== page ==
In view of the status of the Convention within the legal order of Sweden, the Court observes firstly that the Convention does not grant to individuals or companies the right to trade with military equipment, whether in the form of, for example, military vehicles, ammunition, conventional weapons or weapons of mass destruction. Such a right can be derived neither from Article 6 § 1 nor from any other provision of the Convention or its Protocols. It follows that the question whether such a right can be said in any particular case to exist must be answered solely with reference to domestic law.
In this connection, in deciding whether a “right”, civil or otherwise, could arguably be said to be recognised by Swedish law, the Court must have regard to the wording of the relevant legal provisions and to the way in which these provisions are interpreted by the domestic authorities.
The Court recalls in this respect that the 1992 Act poses a general ban on, inter alia, the supply of military equipment. However, despite this prohibition, a permit may be given to supply such equipment, provided it is considered to be in line with Swedish national policy. As stated above, a permit may be granted only if such a measure is supported by security or defence policy reasons and provided that it is not in conflict with Swedish foreign policy. Consequently, considerations pertaining to national defence, security and foreign policy are the only considerations which are relevant and decisive for the outcome of a permit matter under the 1992 Act. Private interests, such as a trader's interest in disposing of products on the military equipment market, are irrelevant. The fact that the authority determining a permit matter should not have regard to such interests in its assessment is also the reason for why it is not possible to pursue such interests on appeal or in an application for judicial review.
The grant to a public authority of such a measure of, in practice unfettered, discretion clearly indicates that no actual right can be said to be recognised in law (cf., e.g., the Masson and Van Zon v. the Netherlands judgment, Series A no. 327, p. 19, § 51). In this context, the Court notes that the instant case manifestly differs from situations where a state has introduced an actual right which can be related to certain tangible criteria, the existence of which can without particular difficulties be examined by the competent authorities and, subject to appeal, the national courts. It is clear that such rights fall within the scope of Article 6 § 1, whether they concern, for example, the right to social security and social assistance (cf., e.g., the Feldbrugge v. the Netherlands judgment of 29 May 1986, Series A no. 99), the right to a public service transport licence (cf., e.g., the Pudas v. Sweden judgment of 27 October 1987, Series A no. 125-A), or the right to an alcoholic licence (cf., e.g., the Tre Traktörer AB v. Sweden judgment of 7 July 1989, Series A no. 159).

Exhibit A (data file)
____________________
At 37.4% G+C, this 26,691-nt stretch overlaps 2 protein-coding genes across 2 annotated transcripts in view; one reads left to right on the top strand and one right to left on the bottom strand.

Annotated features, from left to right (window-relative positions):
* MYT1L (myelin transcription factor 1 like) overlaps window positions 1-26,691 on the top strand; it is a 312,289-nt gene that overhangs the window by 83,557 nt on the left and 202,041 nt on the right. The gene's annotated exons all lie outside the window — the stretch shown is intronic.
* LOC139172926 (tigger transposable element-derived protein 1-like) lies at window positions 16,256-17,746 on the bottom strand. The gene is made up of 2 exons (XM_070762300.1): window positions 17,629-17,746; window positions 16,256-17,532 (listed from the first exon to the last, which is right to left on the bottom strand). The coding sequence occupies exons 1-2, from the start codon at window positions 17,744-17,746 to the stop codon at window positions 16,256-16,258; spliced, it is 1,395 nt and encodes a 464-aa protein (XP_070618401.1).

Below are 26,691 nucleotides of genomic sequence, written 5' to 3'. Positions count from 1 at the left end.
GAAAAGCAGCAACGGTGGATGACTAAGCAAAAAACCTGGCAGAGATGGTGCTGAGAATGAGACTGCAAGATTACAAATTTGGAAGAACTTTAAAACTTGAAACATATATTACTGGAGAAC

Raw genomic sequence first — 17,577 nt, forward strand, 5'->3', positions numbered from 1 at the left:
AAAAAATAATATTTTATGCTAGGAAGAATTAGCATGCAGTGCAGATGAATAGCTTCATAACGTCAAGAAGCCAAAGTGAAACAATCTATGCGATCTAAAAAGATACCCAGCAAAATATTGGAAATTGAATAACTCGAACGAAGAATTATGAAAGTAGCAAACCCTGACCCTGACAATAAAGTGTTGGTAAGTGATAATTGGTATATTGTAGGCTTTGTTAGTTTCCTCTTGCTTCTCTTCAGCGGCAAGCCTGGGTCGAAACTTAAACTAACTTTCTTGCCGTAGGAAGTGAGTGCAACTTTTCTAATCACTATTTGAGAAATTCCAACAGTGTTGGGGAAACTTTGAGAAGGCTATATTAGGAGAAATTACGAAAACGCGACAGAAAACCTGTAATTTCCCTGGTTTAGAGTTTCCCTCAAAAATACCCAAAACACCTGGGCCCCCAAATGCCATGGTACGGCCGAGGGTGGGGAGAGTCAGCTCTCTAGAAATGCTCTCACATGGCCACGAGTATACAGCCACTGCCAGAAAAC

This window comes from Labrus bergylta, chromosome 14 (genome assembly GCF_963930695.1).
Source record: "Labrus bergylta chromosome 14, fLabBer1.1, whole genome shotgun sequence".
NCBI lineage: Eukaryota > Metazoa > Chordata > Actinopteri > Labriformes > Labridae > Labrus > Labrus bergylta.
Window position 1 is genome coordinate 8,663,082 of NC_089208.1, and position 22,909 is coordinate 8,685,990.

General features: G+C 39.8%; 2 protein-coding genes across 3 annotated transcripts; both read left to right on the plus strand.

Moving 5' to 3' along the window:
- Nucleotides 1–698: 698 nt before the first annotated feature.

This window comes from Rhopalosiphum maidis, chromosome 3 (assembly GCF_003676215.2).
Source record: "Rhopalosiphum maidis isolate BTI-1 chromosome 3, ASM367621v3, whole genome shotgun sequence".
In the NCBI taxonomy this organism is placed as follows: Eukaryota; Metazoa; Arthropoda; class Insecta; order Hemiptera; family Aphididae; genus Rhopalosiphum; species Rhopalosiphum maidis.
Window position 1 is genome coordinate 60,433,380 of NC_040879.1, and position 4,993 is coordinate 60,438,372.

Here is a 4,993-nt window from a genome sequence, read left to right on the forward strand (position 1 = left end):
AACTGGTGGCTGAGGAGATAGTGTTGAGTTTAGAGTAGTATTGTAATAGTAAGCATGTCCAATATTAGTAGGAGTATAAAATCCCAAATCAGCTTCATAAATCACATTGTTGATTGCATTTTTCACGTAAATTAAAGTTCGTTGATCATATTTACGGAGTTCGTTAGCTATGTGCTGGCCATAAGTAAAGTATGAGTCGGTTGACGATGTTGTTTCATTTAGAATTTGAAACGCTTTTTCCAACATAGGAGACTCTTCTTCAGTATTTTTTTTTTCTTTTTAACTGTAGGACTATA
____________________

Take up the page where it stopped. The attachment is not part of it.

The 1992 Act contains no such applicable criteria, but leaves it entirely to the discretion of the Inspectorate, and previously the Government, to decide, in the light of an assessment of national security policies and current regional and global security situations, whether a permit shall be granted or not. In no way is the situation or needs of the applicant in question decisive to the outcome of this evaluation. On the contrary, no regard at all is paid to such circumstances.
In view of the above considerations, the Court concludes that, whether or not the impugned proceedings involved a “dispute” for the purposes of Article 6 § 1, the claims asserted by the applicant did not in any event concern a “right” which could arguably be said to be recognised under the law of Sweden. This being so, Article 6 § 1 of the Convention was not applicable to the impugned proceedings and has therefore not been violated in relation to the applicant.
It follows that this part of the application is incompatible ratione materiae within the meaning of Article 35 § 3 of the Convention.
3. Lastly, the applicant complains that, as a consequence of the Inspectorate's decision, the company cannot make commercial use of the equipment in question. Therefore, the company's right to peaceful enjoyment of its possessions has allegedly been violated. In this respect the applicant invokes Article 1 of Protocol No. 1 to the Convention, which reads as follows:
“Every natural or legal person is entitled to the peaceful enjoyment of his possessions. No one shall be deprived of his possessions except in the public interest and subject to the conditions provided for by law and by the general principles of international law.
The preceding provisions shall not, however, in any way impair the right of a State to enforce such laws as it deems necessary to control the use of property in accordance with the general interest or to secure the payment of taxes or other contributions or penalties.”
The Court notes that the applicant has not been deprived of any property. Furthermore, it is undisputed that the measure taken by the Inspectorate was in accordance with the law. The refusal to grant the permit which had as a consequence that the applicant could not make commercial use of the military equipment in question may, however, be construed as a control of the use of property within the meaning of the second paragraph of Article 1 of Protocol No. 1 to the Convention.
The Court recalls in this connection that under this provision the scrutiny it exercises consists in examining the proportionality of a control measure to the aim sought to be achieved (cf., e.g., application no. 14570/89, decision of 1 July 1993, DR 75, p. 5). In the present case the Court recalls that the aim sought to be achieved was to secure that the trade with certain military equipment would be in line with Sweden's national and international obligations and interests. The Court considers that this aim was certainly in the general interest within the meaning of Article 1 § 2 of Protocol No. 1 to the Convention. Furthermore, the Court considers that in the circumstances of this case the refusal to grant the permit was proportional to the aim sought to be achieved. Accordingly, the interference with the applicant's property was justified under the second paragraph of Article 1 of Protocol No. 1 to the Convention.
It follows that this part of the application is manifestly ill-founded within the meaning of Article 35 § 3 of the Convention.
For these reasons, the Court, by a majority,
DECLARES THE APPLICATION INADMISSIBLE.
Michael O'Boyle Wilhelmina Thomassen